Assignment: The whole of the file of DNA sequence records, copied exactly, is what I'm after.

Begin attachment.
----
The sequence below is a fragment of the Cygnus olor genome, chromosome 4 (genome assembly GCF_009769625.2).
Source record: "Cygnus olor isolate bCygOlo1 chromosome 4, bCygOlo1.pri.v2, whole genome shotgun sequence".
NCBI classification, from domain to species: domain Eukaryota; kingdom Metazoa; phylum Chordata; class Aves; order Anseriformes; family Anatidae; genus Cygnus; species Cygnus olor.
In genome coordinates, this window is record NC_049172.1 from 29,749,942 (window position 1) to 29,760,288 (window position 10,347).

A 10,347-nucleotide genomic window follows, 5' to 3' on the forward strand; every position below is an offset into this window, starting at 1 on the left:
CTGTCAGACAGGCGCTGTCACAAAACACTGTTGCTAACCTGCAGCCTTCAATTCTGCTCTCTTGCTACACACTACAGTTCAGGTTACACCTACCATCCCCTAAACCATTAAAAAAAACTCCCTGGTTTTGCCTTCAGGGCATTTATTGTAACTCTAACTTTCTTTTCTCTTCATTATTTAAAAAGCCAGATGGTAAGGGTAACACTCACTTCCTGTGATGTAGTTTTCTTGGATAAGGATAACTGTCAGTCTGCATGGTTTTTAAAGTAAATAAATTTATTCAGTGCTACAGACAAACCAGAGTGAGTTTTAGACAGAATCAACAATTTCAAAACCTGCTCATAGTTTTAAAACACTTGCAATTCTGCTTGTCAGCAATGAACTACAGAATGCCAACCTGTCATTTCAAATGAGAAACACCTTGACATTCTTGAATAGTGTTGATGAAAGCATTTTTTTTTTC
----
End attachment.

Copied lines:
The sequence below is a fragment of the Cygnus olor genome, chromosome 4 (genome assembly GCF_009769625.2).
Source record: "Cygnus olor isolate bCygOlo1 chromosome 4, bCygOlo1.pri.v2, whole genome shotgun sequence".
NCBI classification, from domain to species: domain Eukaryota; kingdom Metazoa; phylum Chordata; class Aves; order Anseriformes; family Anatidae; genus Cygnus; species Cygnus olor.
In genome coordinates, this window is record NC_049172.1 from 29,749,942 (window position 1) to 29,760,288 (window position 10,347).

A 10,347-nucleotide genomic window follows, 5' to 3' on the forward strand; every position below is an offset into this window, starting at 1 on the left:
CTGTCAGACAGGCGCTGTCACAAAACACTGTTGCTAACCTGCAGCCTTCAATTCTGCTCTCTTGCTACACACTACAGTTCAGGTTACACCTACCATCCCCTAAACCATTAAAAAAAACTCCCTGGTTTTGCCTTCAGGGCATTTATTGTAACTCTAACTTTCTTTTCTCTTCATTATTTAAAAAGCCAGATGGTAAGGGTAACACTCACTTCCTGTGATGTAGTTTTCTTGGATAAGGATAACTGTCAGTCTGCATGGTTTTTAAAGTAAATAAATTTATTCAGTGCTACAGACAAACCAGAGTGAGTTTTAGACAGAATCAACAATTTCAAAACCTGCTCATAGTTTTAAAACACTTGCAATTCTGCTTGTCAGCAATGAACTACAGAATGCCAACCTGTCATTTCAAATGAGAAACACCTTGACATTCTTGAATAGTGTTGATGAAAGCATTTTTTTTTTC